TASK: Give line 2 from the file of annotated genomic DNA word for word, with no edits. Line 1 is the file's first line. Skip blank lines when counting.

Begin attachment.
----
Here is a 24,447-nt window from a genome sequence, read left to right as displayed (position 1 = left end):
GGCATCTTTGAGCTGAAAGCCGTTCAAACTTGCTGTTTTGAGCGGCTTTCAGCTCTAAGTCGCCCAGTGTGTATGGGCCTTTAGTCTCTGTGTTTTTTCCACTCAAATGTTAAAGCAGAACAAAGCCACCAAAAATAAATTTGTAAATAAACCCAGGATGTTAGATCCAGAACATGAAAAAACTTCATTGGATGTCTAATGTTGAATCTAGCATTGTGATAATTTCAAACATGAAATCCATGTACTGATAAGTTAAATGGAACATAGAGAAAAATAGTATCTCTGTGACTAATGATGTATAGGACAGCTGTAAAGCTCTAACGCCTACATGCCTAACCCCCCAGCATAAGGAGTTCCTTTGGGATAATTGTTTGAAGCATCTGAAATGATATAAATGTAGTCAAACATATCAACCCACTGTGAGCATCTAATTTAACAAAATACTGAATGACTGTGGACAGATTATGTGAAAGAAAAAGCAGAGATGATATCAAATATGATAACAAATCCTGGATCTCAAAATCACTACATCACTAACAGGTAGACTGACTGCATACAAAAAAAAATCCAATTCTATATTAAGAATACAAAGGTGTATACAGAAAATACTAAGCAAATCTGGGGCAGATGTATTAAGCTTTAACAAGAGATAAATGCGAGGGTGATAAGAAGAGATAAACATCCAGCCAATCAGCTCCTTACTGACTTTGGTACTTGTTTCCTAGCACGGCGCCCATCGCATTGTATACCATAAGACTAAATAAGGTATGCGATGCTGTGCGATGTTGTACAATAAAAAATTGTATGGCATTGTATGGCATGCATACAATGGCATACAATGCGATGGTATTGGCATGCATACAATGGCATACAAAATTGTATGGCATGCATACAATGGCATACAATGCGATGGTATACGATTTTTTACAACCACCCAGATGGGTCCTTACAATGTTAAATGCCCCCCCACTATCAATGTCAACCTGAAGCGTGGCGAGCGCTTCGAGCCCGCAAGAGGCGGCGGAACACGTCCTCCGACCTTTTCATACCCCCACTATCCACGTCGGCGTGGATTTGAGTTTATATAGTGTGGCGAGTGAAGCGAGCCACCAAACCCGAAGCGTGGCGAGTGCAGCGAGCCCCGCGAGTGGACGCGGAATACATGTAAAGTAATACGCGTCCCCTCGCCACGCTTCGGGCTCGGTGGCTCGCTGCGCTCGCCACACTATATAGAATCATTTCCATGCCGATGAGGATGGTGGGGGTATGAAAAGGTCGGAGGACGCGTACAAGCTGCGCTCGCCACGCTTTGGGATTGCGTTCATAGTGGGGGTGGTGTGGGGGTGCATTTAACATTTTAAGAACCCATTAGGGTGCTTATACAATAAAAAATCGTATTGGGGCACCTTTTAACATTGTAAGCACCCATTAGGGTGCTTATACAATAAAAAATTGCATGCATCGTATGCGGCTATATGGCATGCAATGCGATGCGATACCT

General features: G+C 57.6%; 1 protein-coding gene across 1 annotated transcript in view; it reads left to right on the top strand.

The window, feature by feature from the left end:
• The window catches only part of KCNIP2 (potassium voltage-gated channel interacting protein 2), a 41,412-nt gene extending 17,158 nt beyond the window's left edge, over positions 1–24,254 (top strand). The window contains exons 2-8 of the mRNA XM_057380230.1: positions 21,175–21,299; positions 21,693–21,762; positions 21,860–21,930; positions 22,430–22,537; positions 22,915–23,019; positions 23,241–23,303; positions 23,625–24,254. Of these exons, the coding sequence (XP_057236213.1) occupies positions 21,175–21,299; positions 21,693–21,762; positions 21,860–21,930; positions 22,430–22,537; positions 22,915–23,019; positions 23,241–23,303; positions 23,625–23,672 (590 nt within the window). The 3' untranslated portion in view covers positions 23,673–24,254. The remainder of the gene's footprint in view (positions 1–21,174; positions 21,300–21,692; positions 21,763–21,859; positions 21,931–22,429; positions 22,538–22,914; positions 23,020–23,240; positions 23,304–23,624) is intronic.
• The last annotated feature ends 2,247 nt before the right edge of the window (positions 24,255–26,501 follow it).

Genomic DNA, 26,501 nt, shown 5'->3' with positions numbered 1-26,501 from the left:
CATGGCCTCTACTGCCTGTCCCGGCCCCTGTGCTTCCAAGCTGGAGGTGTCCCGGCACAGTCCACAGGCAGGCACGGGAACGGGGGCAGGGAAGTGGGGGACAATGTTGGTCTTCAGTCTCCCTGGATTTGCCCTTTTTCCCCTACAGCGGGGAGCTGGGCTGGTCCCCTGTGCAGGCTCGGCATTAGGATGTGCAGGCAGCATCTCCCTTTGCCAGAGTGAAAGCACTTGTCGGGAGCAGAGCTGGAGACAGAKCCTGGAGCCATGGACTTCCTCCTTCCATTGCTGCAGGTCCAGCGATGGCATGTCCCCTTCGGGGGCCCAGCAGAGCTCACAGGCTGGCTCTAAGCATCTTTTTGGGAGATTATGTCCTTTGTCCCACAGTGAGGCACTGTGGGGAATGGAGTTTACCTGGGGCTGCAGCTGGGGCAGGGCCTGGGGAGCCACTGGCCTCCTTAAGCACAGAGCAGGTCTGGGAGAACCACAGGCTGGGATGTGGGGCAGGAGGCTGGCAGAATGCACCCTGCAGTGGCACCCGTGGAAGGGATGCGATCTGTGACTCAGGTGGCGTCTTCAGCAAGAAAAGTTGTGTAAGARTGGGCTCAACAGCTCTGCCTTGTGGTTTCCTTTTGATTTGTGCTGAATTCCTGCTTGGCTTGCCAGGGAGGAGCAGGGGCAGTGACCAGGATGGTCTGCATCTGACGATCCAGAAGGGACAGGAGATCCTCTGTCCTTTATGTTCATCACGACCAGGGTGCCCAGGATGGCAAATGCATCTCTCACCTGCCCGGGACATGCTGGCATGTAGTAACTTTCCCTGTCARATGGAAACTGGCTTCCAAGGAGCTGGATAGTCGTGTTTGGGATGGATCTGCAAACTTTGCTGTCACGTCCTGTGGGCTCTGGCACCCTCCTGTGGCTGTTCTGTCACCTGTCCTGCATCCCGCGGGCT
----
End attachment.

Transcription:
GGCATCTTTGAGCTGAAAGCCGTTCAAACTTGCTGTTTTGAGCGGCTTTCAGCTCTAAGTCGCCCAGTGTGTATGGGCCTTTAGTCTCTGTGTTTTTTCCACTCAAATGTTAAAGCAGAACAAAGCCACCAAAAATAAATTTGTAAATAAACCCAGGATGTTAGATCCAGAACATGAAAAAACTTCATTGGATGTCTAATGTTGAATCTAGCATTGTGATAATTTCAAACATGAAATCCATGTACTGATAAGTTAAATGGAACATAGAGAAAAATAGTATCTCTGTGACTAATGATGTATAGGACAGCTGTAAAGCTCTAACGCCTACATGCCTAACCCCCCAGCATAAGGAGTTCCTTTGGGATAATTGTTTGAAGCATCTGAAATGATATAAATGTAGTCAAACATATCAACCCACTGTGAGCATCTAATTTAACAAAATACTGAATGACTGTGGACAGATTATGTGAAAGAAAAAGCAGAGATGATATCAAATATGATAACAAATCCTGGATCTCAAAATCACTACATCACTAACAGGTAGACTGACTGCATACAAAAAAAAATCCAATTCTATATTAAGAATACAAAGGTGTATACAGAAAATACTAAGCAAATCTGGGGCAGATGTATTAAGCTTTAACAAGAGATAAATGCGAGGGTGATAAGAAGAGATAAACATCCAGCCAATCAGCTCCTTACTGACTTTGGTACTTGTTTCCTAGCACGGCGCCCATCGCATTGTATACCATAAGACTAAATAAGGTATGCGATGCTGTGCGATGTTGTACAATAAAAAATTGTATGGCATTGTATGGCATGCATACAATGGCATACAATGCGATGGTATTGGCATGCATACAATGGCATACAAAATTGTATGGCATGCATACAATGGCATACAATGCGATGGTATACGATTTTTTACAACCACCCAGATGGGTCCTTACAATGTTAAATGCCCCCCCACTATCAATGTCAACCTGAAGCGTGGCGAGCGCTTCGAGCCCGCAAGAGGCGGCGGAACACGTCCTCCGACCTTTTCATACCCCCACTATCCACGTCGGCGTGGATTTGAGTTTATATAGTGTGGCGAGTGAAGCGAGCCACCAAACCCGAAGCGTGGCGAGTGCAGCGAGCCCCGCGAGTGGACGCGGAATACATGTAAAGTAATACGCGTCCCCTCGCCACGCTTCGGGCTCGGTGGCTCGCTGCGCTCGCCACACTATATAGAATCATTTCCATGCCGATGAGGATGGTGGGGGTATGAAAAGGTCGGAGGACGCGTACAAGCTGCGCTCGCCACGCTTTGGGATTGCGTTCATAGTGGGGGTGGTGTGGGGGTGCATTTAACATTTTAAGAACCCATTAGGGTGCTTATACAATAAAAAATCGTATTGGGGCACCTTTTAACATTGTAAGCACCCATTAGGGTGCTTATACAATAAAAAATTGCATGCATCGTATGCGGCTATATGGCATGCAATGCGATGCGATACCT